Google will let you request fewer ads about weight loss and dating

  • Google is expanding its sensitive ad category options to let users limit ads they see about topics like dating, pregnancy, parenting and weight loss.
  • The feature was originally introduced to let people see fewer ads on YouTube about gambling and alcohol products.
  • These settings will now apply to all of Google’s display network and not just YouTube ads.
  • You can read the full story on the Verge’s website.

Snapchat’s Dress up feature turns your phone into AR shopping mall

  • Snapchat announced at its Creator Summit that it is expanding its AR try-on features.
  • This will allow users to virtually try on glasses and clothes.
  • They are also creating an in-app hub called ‘Dress Up’ in the hopes it will be the future of shopping malls.
  • The feature will allow users to try items on, take pictures of how it looks, share it with friends and allow you to purchase the items.
  • You can read the full story on the Verge’s website.

Instagram expands live testing of 90 second Reels

  • Instagram is expanding the testing of 90-second Reels to more users after announcing the initial test period in February.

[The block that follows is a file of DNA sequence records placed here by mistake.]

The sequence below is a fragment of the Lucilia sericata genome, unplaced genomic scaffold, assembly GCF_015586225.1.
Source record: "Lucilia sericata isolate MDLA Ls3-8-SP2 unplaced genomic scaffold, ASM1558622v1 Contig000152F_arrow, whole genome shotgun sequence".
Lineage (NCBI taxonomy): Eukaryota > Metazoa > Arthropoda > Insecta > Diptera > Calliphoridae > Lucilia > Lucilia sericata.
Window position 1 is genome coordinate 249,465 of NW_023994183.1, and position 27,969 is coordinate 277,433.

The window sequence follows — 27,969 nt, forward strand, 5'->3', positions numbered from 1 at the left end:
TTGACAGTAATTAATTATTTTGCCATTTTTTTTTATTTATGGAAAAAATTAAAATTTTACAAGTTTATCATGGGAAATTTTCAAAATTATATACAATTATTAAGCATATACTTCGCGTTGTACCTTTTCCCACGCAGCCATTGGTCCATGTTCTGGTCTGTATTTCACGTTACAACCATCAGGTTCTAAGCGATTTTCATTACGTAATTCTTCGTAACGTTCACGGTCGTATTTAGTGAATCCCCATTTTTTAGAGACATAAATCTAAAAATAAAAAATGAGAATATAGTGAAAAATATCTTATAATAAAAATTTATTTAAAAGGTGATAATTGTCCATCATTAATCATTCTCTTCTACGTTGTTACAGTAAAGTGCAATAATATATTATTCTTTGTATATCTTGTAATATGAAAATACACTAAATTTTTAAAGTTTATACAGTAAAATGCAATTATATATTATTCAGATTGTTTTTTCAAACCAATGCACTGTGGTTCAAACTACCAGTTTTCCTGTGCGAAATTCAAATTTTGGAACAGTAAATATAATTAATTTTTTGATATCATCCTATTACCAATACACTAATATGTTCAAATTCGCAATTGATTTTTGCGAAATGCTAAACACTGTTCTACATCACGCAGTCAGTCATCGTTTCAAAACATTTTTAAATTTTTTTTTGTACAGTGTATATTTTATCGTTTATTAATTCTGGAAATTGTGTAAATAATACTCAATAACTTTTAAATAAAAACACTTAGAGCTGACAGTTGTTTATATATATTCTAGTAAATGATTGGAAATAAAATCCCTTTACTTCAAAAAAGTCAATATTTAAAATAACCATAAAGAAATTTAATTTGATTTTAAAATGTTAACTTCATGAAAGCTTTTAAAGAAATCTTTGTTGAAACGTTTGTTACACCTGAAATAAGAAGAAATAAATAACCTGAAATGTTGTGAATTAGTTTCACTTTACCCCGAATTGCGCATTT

• Users will now have the option to create Reels of up to a minute and a half long, an increase of 30 seconds from the current 60-second limit.
  • A wider official release date has not been announced yet.
  • You can read the full story on the Social Media Today’s website.

Number of children in custody set to double by 2024 in England and Wales

  • The government expects the number of children in custody in England and Wales to more than double by September 2024.
  • A report from the National Audit Office (NAO) found that court recovery from the pandemic and the recruitment of extra police officers will drive the number of young people in custody.
  • It is also expected that the number of children aged 15 to 17 in young offender institutions will double between 2021 and 2025.
  • You can read the full story on the ITV’s website.

Ban permanent exclusions from English primary schools

  • The former children’s commissioner for England, Anne Longfield, claims that primary schools should no longer permanently exclude pupils from 2026.
  • She argues that exclusions can be highly damaging to those affected, putting young people at risk of exploitation, serious violence and criminal activity.
  • Anne Longfield is also calling for greater efforts by secondary schools to reduce exclusions.
  • You can read the full story on The Guardian’s website.